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I am in my mid twenties and its not as if I don't use the computer. However, I find that drawing and modeling in a virtual environment as opposed to drawing by hand has really hindered my perception and understanding of architectural scale. As an architect, I feel it is crucial to understand scale. With all of these columbia grads graduating with a command of digital media and grasshopper, the "best architecture school," has the potential of producing a future generation of architects without any understanding of scale... What is your take on the issue of the relationship of digital media and architectural scale?
How are you defining scale here?
Also, why Columbia? I've never heard it referred to as the "best" by anyone before, though certianly as one of them. Would we still be having this discussion about a more pragmatic school?
BulgarBlogger, if you're having a problem with a perception and understanding of architectural scale, I don't think digital media is to blame.
When I was in school, like 35 years ago, whenever I wasn't sure whether what I was drawing was too big or too small, I would quickly draw a plan of my drawing table (3'x6') next to the plan I was drawing. I could thus more easily gauge my planning decisions via comparison with a dimension I knew intimately. I can still quickly do the same type of scale comparison via digital media, although now far more enhanced.
This is a plan of the room I'm presently working in:
Here's the room in 3D:
Here's the room within the Villa Rotunda (which is within the plan I'm currently working on:
Here's more of the drawing I'm currently working on:
Here's the full extent of the drawing:
In many ways, architectural scale is a comparative study, and digital media has made 1::1 comparison easy.
Let me clarify:
Can you easily go from offsetting a line or a wall in a software a certain distance to knowing more or less how to draw by hand in 1/4" scale? My argument is that the more you are used to getting precise measurements in various softwares, the less your rely on your intuition on how big or something small is. When you zoom in really close to an object in virtual space, you have no idea how big or small the thing you are looking at really is unless you measure it. Similarly, if you are drawing a quick sketch of an elevation or section by hand and you are relying on your intuition to hit the ball park of of 10' ceilings, the thickness of floor slabs, and/or the proportions of window mullions and other architectural features, I contend that those dimensional qualities would be greatly distorted if someone is used to getting them by inputting values in the computer...
I think that the more we as architects rely on technology to doing our work, the less we understand the physical scale of what we are making. We are so fascinated by what we see on the screen that we fool ourselves into believing certain things about the spaces we create. Understanding of structure for example is one area of design architects are, in my opinion, becoming ever less familiar with... You create a beautiful rendering for example of a column free atrium and later discover: " oops- the 18mm camera lens I used to fool my client into thinking the space is bigger than it is, was so effective that I fooled myself into believing I can span a beam that far...the same is true with regard to parametric design... You create these elaborate skins and building envelopes and you have no idea what their proportions actually are until you have to create a really expensive mock up because you are just stuck in what you see in virtual space...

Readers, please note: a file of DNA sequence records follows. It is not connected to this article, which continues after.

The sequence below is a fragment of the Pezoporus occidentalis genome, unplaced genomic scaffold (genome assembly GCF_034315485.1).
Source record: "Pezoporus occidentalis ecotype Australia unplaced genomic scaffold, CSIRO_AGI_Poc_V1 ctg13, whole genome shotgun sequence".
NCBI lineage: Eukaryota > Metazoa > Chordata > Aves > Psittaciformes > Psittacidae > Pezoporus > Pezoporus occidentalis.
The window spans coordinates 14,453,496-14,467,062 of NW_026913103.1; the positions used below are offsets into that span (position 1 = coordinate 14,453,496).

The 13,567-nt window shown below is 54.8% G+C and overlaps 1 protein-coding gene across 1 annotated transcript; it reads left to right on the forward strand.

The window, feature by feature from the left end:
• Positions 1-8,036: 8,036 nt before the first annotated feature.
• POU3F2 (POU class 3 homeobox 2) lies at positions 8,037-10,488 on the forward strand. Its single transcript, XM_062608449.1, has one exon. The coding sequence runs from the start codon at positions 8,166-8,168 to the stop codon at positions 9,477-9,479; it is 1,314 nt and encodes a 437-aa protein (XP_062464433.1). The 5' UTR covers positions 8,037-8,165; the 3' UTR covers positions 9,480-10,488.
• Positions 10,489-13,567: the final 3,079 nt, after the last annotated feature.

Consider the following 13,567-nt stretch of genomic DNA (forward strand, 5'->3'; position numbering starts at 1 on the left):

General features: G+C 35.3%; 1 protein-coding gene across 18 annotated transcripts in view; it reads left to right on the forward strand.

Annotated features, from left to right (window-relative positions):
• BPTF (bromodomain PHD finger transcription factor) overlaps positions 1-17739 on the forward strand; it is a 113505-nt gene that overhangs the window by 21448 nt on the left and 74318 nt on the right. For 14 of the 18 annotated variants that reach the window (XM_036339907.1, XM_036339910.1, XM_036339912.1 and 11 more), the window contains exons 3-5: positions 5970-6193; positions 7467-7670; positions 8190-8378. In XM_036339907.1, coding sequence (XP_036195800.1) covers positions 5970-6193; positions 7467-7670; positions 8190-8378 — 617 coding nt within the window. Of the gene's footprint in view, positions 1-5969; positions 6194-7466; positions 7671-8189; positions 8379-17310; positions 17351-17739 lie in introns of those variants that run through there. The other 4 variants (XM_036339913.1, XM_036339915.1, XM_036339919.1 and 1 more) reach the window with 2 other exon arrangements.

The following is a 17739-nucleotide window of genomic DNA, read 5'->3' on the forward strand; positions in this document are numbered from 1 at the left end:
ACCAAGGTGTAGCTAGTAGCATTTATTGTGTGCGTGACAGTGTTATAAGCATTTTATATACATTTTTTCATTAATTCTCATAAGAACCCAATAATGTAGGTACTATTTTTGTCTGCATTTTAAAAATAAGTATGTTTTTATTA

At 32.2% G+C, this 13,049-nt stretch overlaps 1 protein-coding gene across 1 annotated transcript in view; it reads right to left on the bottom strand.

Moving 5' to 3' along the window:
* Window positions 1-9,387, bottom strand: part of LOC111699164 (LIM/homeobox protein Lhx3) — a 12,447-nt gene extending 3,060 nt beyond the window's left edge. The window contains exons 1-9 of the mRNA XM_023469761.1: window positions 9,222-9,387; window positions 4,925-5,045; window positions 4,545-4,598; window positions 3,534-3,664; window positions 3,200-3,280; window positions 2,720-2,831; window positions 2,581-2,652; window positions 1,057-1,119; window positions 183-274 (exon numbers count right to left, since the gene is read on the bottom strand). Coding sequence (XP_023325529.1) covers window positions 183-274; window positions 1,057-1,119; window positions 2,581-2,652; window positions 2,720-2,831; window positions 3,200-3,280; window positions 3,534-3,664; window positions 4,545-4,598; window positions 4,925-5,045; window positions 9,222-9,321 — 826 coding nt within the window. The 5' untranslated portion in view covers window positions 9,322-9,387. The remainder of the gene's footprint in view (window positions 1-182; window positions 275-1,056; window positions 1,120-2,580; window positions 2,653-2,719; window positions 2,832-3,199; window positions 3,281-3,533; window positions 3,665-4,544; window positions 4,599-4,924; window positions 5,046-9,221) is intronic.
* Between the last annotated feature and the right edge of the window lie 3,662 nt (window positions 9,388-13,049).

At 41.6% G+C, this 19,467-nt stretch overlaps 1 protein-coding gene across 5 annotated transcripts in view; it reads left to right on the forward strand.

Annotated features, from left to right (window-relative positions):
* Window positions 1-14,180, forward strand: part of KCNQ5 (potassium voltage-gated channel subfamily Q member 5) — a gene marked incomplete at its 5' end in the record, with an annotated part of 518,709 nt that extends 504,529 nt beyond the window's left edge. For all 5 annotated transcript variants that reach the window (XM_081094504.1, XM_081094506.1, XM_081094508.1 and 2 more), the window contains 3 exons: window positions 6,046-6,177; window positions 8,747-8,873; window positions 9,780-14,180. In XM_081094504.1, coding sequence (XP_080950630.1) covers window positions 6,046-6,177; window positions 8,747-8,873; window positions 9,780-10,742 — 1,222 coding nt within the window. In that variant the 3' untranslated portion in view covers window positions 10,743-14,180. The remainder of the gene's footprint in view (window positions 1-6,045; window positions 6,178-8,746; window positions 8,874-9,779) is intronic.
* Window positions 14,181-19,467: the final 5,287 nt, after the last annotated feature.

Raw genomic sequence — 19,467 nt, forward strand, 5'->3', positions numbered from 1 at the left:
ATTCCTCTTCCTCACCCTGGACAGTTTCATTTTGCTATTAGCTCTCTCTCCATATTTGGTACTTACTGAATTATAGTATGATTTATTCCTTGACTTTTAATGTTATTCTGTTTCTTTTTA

Finally, I meant that Columbia is one of the best, not the best. I only brought that up because I can't stand parametric design and what its doing to architectural design in terms of aesthetics. I think there are great advantages to knowing parametric design, but for the most part, I think it facilitates an ongoing fad of surface and skin studies that is just so boring in terms of connecting with the everyday lives of people... For me good architecture relates to how people use space and how it affects people's everyday lives rather than how its particular aesthetics can potentially "inspire." I used to naively believe in my first and second year of architecture school that designing a "cool looking" facade was going to change the world. Then, the more I read and the more I saw, I became convinced that what is truly inspiring wasn't the formal aesthetics or form of my physical surroundings (some of which I didn't even see because the skyscrapers around me do not change in form until their higher elevations), but rather it is how my experiences and activities are tied together by the built environment.
no matter what tools you're using, be it a pencil, a mayline, or a mouse, your brain is still the most powerful tool you should be relying on. if you are unable to understand scale in autocad without using the distance button, use the distance button until you can train yourself to figure it out. it is my opinion, your design should start in your brain anyway, including the scale and proportions and such, and you're just using those tools as way to communicate what's in your brain.
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